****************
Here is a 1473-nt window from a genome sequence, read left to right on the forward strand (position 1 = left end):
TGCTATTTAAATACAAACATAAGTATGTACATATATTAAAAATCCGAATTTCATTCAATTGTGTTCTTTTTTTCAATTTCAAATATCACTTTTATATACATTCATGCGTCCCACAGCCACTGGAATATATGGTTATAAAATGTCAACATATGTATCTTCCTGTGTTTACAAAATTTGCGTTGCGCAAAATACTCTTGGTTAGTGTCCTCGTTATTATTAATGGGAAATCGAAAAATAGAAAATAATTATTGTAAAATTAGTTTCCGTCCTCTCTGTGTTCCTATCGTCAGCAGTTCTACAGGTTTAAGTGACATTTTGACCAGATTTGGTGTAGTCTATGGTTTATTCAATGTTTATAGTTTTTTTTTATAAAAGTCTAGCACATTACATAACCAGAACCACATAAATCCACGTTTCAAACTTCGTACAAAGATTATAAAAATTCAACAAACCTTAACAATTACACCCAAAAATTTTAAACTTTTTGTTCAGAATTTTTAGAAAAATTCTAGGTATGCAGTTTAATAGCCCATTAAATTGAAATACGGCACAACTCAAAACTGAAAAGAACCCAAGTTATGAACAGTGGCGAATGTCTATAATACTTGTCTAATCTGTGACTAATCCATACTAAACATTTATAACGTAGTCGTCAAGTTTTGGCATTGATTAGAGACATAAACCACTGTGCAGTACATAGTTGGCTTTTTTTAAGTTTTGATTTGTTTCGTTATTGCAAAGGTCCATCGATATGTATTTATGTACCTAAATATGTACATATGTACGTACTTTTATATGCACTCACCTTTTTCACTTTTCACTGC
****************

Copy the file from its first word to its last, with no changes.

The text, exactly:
Here is a 1473-nt window from a genome sequence, read left to right on the forward strand (position 1 = left end):
TGCTATTTAAATACAAACATAAGTATGTACATATATTAAAAATCCGAATTTCATTCAATTGTGTTCTTTTTTTCAATTTCAAATATCACTTTTATATACATTCATGCGTCCCACAGCCACTGGAATATATGGTTATAAAATGTCAACATATGTATCTTCCTGTGTTTACAAAATTTGCGTTGCGCAAAATACTCTTGGTTAGTGTCCTCGTTATTATTAATGGGAAATCGAAAAATAGAAAATAATTATTGTAAAATTAGTTTCCGTCCTCTCTGTGTTCCTATCGTCAGCAGTTCTACAGGTTTAAGTGACATTTTGACCAGATTTGGTGTAGTCTATGGTTTATTCAATGTTTATAGTTTTTTTTTATAAAAGTCTAGCACATTACATAACCAGAACCACATAAATCCACGTTTCAAACTTCGTACAAAGATTATAAAAATTCAACAAACCTTAACAATTACACCCAAAAATTTTAAACTTTTTGTTCAGAATTTTTAGAAAAATTCTAGGTATGCAGTTTAATAGCCCATTAAATTGAAATACGGCACAACTCAAAACTGAAAAGAACCCAAGTTATGAACAGTGGCGAATGTCTATAATACTTGTCTAATCTGTGACTAATCCATACTAAACATTTATAACGTAGTCGTCAAGTTTTGGCATTGATTAGAGACATAAACCACTGTGCAGTACATAGTTGGCTTTTTTTAAGTTTTGATTTGTTTCGTTATTGCAAAGGTCCATCGATATGTATTTATGTACCTAAATATGTACATATGTACGTACTTTTATATGCACTCACCTTTTTCACTTTTCACTGC